Originally posted by edwaleni View Post
    Meanwhile most desktop Linux users don't really care.
    Completely irrelevant. Most users of most technology products don't care about the implementation details.

    What matters is the opinions of admins, maintainers, developers, and others who have to deal a lot with systemd or its alternatives.
    Last edited by coder; 17 November 2019, 12:51 AM.

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  • coder
    replied
    I think it's almost too late to rip out systemd. The biggest problem with it is that it's a blob that's slowly eating all of the userspace facilities and system functionality.

    That's my main gripe with it - that it defies the concept of modularity. They should've focused on standardizing a set of interfaces, so that different services could be swapped out for various duties. Instead, we're now forced with an all-or-nothing proposition. If given the freedom to choose the bits I want, I might even opt for many of systemd's components. But, that's what's missing - the freedom to choose.

    I don't hate systemd. I even recognize it as progress. I just don't appreciate this attitude that any complaints about it are seen as anti-progress and that any issues with systemd are fundamentally irreconcilable, and therefore trivially written-off.

    I should add that I've also been bitten by my share of systemd bugs and poor documentation - both things that might've been at least partly a consequence of too much ambition, on the part of the systemd team. If they'd focused on the userspace system architecture and not tried to implement everything themselves, maybe they would've been even more successful in their goals.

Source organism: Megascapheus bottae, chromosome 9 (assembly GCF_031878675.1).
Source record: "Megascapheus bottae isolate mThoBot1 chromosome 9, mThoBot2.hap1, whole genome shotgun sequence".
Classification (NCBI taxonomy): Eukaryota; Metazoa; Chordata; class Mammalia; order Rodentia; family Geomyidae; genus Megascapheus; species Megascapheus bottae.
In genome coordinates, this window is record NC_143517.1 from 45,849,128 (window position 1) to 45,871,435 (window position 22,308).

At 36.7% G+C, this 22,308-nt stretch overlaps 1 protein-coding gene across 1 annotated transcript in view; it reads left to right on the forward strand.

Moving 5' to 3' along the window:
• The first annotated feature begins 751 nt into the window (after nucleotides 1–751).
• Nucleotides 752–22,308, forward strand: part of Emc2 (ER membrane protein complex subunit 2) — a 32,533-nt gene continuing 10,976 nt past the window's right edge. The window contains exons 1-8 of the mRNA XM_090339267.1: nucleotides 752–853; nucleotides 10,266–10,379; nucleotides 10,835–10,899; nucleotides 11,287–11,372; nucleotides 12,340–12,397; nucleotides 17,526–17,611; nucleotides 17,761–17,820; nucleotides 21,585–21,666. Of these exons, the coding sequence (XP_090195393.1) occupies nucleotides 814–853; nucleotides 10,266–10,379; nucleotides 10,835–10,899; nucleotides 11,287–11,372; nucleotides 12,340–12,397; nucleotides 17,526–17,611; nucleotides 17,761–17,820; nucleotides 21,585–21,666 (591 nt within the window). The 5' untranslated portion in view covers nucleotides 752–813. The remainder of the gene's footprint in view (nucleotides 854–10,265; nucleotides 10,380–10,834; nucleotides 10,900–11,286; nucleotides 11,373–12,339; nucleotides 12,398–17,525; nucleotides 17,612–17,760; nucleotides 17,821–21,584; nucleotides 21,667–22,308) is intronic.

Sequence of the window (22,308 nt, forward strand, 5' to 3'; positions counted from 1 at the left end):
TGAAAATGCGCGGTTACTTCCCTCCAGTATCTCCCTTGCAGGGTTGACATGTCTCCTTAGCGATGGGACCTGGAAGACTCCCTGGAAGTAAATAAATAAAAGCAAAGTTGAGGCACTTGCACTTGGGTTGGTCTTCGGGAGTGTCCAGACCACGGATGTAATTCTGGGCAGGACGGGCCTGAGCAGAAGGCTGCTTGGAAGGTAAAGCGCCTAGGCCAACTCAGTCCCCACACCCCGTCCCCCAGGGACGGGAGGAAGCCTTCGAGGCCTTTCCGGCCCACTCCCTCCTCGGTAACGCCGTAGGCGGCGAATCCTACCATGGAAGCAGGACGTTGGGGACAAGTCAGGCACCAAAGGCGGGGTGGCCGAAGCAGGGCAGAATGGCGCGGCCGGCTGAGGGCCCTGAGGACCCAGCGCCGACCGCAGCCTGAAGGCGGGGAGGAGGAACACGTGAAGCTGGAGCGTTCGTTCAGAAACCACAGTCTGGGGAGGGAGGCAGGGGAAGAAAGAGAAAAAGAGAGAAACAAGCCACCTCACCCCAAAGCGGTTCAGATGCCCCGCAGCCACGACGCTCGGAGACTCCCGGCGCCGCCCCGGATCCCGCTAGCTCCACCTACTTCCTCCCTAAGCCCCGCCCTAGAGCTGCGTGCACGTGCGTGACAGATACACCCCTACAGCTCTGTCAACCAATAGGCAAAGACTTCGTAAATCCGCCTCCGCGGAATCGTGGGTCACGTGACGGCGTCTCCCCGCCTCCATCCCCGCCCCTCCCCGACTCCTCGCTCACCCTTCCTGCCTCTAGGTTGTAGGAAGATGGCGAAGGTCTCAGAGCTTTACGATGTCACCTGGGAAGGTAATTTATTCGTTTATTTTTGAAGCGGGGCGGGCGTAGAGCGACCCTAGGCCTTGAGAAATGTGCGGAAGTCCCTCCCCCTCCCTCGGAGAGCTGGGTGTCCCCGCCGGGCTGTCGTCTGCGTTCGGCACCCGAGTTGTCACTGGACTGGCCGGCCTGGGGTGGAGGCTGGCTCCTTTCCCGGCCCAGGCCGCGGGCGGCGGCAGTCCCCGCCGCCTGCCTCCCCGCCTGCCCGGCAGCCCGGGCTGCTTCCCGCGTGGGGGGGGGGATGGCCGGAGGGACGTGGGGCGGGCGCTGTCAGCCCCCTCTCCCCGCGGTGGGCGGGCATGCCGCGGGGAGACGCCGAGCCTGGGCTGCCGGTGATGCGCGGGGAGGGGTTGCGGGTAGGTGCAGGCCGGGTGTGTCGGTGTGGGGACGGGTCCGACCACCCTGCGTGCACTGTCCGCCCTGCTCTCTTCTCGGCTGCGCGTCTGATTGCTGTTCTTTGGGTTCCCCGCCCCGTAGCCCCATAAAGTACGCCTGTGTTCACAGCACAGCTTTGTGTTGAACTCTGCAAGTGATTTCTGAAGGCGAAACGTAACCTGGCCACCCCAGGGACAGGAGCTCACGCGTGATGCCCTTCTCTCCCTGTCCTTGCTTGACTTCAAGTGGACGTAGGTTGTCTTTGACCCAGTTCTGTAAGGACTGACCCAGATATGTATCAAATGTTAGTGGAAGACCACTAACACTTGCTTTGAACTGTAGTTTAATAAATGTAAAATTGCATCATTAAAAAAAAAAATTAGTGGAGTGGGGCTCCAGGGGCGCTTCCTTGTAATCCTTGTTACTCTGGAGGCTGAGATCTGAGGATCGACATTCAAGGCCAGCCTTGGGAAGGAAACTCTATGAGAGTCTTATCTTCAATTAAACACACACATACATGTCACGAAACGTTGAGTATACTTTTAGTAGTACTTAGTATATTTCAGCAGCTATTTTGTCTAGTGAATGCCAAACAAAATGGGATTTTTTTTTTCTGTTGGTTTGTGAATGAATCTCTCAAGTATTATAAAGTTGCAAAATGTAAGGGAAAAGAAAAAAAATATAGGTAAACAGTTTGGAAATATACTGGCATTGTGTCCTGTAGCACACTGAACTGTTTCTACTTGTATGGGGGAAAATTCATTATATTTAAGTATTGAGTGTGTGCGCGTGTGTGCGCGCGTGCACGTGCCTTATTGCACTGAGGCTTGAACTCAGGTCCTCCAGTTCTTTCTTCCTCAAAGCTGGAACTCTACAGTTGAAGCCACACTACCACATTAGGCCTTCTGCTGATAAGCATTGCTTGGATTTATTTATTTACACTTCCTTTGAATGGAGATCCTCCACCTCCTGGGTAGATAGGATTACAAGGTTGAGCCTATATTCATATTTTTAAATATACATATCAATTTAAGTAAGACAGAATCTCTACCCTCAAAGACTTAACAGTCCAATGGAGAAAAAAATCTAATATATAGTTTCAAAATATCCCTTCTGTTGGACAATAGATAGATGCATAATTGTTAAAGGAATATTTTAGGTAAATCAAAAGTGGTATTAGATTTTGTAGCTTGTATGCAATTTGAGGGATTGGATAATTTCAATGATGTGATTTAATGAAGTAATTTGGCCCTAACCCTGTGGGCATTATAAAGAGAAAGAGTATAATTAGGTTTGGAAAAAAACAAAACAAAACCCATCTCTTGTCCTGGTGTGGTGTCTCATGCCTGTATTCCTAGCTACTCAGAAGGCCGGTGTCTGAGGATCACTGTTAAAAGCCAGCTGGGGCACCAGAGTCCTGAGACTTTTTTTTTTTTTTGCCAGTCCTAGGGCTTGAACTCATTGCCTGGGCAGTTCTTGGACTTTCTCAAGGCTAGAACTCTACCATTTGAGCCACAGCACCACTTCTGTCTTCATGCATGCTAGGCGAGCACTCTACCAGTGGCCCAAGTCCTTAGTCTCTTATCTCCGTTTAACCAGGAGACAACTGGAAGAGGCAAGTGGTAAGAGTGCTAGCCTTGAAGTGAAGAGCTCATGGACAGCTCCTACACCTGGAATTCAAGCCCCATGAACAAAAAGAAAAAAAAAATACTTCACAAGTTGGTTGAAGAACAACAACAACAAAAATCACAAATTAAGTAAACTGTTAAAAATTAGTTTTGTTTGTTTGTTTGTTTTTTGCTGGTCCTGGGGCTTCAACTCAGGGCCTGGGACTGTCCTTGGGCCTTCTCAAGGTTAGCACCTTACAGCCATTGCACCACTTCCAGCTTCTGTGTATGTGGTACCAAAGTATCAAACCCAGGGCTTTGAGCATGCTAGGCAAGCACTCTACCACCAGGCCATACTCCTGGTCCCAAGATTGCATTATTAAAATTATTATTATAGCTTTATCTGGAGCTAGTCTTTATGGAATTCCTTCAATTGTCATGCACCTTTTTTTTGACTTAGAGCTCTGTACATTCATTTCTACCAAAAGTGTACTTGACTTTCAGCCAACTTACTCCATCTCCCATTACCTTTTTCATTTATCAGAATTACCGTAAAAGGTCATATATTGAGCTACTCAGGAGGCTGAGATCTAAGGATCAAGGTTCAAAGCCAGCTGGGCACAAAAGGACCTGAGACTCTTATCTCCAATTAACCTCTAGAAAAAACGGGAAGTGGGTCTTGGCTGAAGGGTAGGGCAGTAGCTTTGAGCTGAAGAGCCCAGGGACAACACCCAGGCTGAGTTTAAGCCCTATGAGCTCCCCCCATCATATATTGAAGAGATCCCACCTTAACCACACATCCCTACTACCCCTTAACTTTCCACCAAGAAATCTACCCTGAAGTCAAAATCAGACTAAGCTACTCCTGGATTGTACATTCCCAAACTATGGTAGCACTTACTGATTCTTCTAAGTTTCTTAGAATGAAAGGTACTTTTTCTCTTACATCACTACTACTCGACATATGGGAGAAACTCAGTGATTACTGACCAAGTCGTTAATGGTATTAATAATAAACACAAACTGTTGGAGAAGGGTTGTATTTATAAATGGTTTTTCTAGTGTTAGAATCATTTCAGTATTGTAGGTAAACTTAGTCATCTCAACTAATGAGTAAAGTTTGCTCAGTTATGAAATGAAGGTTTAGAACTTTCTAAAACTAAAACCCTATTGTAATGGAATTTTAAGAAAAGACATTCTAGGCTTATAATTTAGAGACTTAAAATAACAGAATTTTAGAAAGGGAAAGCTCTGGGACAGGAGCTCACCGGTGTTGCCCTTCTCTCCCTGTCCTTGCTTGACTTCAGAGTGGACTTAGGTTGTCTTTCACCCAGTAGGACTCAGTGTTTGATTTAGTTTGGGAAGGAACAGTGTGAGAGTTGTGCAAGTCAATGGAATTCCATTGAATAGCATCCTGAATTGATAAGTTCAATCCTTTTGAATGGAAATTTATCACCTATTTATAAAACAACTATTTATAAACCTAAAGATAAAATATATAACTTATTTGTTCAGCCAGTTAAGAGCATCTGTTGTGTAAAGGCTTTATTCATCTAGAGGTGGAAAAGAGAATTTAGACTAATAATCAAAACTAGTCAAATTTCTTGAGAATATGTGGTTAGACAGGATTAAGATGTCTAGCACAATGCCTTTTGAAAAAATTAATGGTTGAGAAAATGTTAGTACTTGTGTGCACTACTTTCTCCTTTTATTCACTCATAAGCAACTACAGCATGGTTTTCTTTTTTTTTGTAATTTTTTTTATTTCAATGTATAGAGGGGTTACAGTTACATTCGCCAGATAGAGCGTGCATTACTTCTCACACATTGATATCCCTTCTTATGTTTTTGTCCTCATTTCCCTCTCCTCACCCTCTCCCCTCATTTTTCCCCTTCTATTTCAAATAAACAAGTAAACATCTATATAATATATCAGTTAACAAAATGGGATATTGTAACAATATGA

Last edited by coder; 17 November 2019, 01:01 AM.

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  • stormcrow
    replied
    Originally posted by Britoid View Post
    ...an OS held together by sticky tape.
    You do realize you just described every Unix and Unix-like that's ever been created? Ah the engineer's toolbox: duct tape, bailing wire, and bubble gum. Unix embodies it well.

    Leave a comment:


  • willbprog177
    replied
    I am NOT a fan of systemd, and since Debian has made it the default, I have had some minor problems here and there, but, now that Debian is pretty much a systemd distro, I think they should just leave it as-is. Folks like me who prefer a non-systemd init can go elsewhere and not distract or upset an already busy project like Debian.

    Leave a comment:


  • CommunityMember
    replied
    Originally posted by Britoid View Post
    caused by a certain vocal minority
    In this case, the only votes that should count are the people actually doing the work (there are a smallish number of packages which run as services, and only those people should have a vote(*)). Letting "the community" decide others (free) work efforts are one of the surest way to end the participation of those that can actually do.

    (*) Those that want support for alternative init systems should only get a vote if they commit to taking full ownership of the package, and have shown they are competent to do so.

    Leave a comment: